Youth and EC

Emergency contraception is an important option for young women. For many adolescent girls, protection against pregnancy can be a matter of life and death, as complications from adolescent pregnancy and childbirth are a leading cause of death among adolescent girls ages 15-19 in low- and middle-income countries.

While abstinence is a reliable way to prevent pregnancy and STIs, the majority of people become sexually active as adolescents. Unfortunately, young women often lack information about and access to ongoing family planning methods and services, face social mores that discourage them from “planning” to have sex, and experience difficulty negotiating contraceptive use. These factors make EC a particularly critical option for young women by offering them a valuable second chance to avoid an unplanned pregnancy.

Moreover, many early sexual encounters are nonconsensual: Up to one-fifth of women in developing countries report that their first sexual encounter was coerced or forced, and occurred before the age of 15. Early marriage also contributes to premature sexual experiences. One in three adolescent girls in developing countries (excluding China) is married before age 18.  Among married adolescents who do not want a pregnancy, many do not use any contraceptive method.

Combating Myths About Adolescents and EC

Adolescent access to EC is an issue of heated debate in almost every region of the world, founded largely on myths about EC’s safety, suitability for young women, and effects on behavior.

Some people who oppose young women’s access to EC say that it reduces adolescents’ perceptions of risk, leading to increased risk for STIs and pregnancy. However, ample evidence shows that improving access to EC does not lead to increases in STIs or unintended pregnancies. Studies have also shown that adolescents are more likely to start using a regular method of contraception after EC use.

Other arguments used against providing EC access to young people claim that it is unsafe for adolescents or that adolescents cannot understand EC product labeling. Evidence does not support these assertions. EC has been found to be safe for young women, with no contraindications and minimal side effects. Professional groups such as the American Academy of Pediatrics, Society for Adolescent Medicine, and the World Health Organization support access to EC for all women, including young women. Finally, research also shows that teenagers understand EC product labels just as well as adults and can correctly assess whether to take EC and how to take it correctly. (Click for more information on EC safety and non-prescription access to EC.)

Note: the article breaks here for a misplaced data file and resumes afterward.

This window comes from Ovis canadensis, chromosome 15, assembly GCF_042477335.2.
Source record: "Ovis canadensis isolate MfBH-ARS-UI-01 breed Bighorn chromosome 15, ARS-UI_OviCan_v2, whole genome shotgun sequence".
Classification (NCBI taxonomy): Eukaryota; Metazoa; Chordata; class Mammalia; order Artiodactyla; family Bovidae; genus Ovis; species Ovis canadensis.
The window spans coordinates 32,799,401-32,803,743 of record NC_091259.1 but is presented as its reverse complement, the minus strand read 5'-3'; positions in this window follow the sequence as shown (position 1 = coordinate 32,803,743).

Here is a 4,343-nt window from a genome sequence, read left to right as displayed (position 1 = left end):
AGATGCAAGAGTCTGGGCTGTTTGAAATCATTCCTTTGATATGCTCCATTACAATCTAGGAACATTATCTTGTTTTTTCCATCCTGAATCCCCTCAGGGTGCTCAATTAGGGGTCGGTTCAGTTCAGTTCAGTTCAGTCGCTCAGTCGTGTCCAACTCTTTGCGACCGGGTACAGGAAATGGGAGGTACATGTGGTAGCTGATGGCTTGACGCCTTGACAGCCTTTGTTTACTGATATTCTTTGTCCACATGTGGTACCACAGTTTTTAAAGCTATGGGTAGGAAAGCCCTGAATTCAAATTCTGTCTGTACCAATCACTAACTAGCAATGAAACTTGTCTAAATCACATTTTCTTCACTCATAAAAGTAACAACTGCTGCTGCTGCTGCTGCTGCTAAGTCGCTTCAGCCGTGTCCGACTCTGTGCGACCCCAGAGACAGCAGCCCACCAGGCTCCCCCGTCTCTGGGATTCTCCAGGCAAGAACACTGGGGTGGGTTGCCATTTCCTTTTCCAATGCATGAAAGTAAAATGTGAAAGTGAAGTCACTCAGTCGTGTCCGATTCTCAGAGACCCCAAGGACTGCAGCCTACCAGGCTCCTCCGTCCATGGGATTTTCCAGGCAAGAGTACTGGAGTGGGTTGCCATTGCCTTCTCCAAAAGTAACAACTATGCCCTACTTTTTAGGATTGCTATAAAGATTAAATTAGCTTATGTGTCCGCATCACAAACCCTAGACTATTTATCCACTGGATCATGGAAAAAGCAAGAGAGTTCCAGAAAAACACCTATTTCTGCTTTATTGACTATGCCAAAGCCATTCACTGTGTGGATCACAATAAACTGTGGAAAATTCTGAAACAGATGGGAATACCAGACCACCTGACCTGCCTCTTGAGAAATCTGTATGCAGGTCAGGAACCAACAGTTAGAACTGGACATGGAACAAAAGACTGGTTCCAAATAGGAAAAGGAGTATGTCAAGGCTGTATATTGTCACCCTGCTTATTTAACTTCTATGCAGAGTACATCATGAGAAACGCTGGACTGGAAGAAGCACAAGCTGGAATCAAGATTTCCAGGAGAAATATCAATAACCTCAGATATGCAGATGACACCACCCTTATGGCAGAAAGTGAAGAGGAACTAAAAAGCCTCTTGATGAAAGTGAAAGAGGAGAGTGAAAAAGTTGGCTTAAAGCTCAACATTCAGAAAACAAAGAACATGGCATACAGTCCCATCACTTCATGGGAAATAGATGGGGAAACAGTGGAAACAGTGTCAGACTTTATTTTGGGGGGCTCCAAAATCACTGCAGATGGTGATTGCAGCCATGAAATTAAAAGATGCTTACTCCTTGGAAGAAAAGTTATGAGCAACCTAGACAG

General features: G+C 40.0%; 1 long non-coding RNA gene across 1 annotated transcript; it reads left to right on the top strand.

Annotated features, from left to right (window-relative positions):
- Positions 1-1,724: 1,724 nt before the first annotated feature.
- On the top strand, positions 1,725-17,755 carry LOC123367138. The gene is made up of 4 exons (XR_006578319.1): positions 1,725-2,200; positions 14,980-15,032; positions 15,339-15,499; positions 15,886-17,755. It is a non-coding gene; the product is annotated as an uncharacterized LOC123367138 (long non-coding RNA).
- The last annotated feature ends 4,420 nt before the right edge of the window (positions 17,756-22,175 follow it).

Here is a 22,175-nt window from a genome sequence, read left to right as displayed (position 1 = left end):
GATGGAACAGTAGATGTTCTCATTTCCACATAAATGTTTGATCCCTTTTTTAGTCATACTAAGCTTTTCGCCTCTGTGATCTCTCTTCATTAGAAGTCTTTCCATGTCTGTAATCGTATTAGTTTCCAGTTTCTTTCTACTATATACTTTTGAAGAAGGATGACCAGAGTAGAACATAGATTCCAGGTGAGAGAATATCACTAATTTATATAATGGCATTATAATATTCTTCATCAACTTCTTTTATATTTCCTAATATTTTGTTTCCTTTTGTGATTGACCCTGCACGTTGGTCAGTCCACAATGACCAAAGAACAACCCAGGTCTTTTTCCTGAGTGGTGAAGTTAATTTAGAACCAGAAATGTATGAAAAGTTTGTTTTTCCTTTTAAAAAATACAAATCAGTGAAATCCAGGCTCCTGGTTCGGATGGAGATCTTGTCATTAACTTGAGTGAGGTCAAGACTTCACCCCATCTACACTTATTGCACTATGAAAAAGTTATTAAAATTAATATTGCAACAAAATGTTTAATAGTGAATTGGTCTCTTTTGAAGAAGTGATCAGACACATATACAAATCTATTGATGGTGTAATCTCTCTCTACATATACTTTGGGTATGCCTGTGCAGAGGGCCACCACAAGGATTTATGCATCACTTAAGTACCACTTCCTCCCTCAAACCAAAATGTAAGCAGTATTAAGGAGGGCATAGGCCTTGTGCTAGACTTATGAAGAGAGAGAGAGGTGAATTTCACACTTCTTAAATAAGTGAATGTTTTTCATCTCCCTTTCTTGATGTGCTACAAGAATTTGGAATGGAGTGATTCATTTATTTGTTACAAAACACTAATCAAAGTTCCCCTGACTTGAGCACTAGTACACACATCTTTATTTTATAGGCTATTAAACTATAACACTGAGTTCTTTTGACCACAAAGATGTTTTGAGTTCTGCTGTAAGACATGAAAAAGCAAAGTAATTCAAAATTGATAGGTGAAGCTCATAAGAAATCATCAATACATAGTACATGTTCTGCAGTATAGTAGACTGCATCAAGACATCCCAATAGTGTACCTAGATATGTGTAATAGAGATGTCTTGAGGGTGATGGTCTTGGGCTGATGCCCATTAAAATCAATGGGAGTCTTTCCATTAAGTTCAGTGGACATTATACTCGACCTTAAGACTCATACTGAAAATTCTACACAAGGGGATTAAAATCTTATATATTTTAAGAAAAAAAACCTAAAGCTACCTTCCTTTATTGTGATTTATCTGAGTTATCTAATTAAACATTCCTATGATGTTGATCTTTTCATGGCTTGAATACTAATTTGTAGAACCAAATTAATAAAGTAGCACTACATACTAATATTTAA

Responding to Young People’s Need for EC

Young women may find it difficult to access relevant information about or services for emergency contraception for many reasons: they may be unaware of the existence of ECPs; be unable to purchase ECPs over-the-counter and required to first obtain a prescription from a doctor; lack confidence or be embarrassed to go at a family planning clinic or pharmacy; have concerns about lack of privacy and confidentiality; find clinic hours inconvenient or locations inaccessible; lack the funds needed; be anxious about judgmental attitudes of the providers and pharmacies; or believe incorrectly that ECPs may cause an abortion.

Clinics, pharmacies, and other providers serving adolescents should work to ensure that their facilities and services are youth-friendly. They can do so by offering privacy and confidentiality, accessible locations, reasonably priced services, and flexible hours, particularly during evenings and weekends.

Other strategies for expanding access to EC for adolescents include:

  • Advancing legislation to make EC available over-the-counter (OTC) for people of all ages.
  • Ensuring that is EC available at no cost to victims of sexual assault in emergency rooms and police stations.
  • Launching media campaigns and other marketing strategies to increase public awareness (examples include websites, social networking, text messaging services, hotlines, advertising in youth-oriented publications, and publicity at events attended by adolescents).

Additional Resources

For additional information, see the following resources and websites: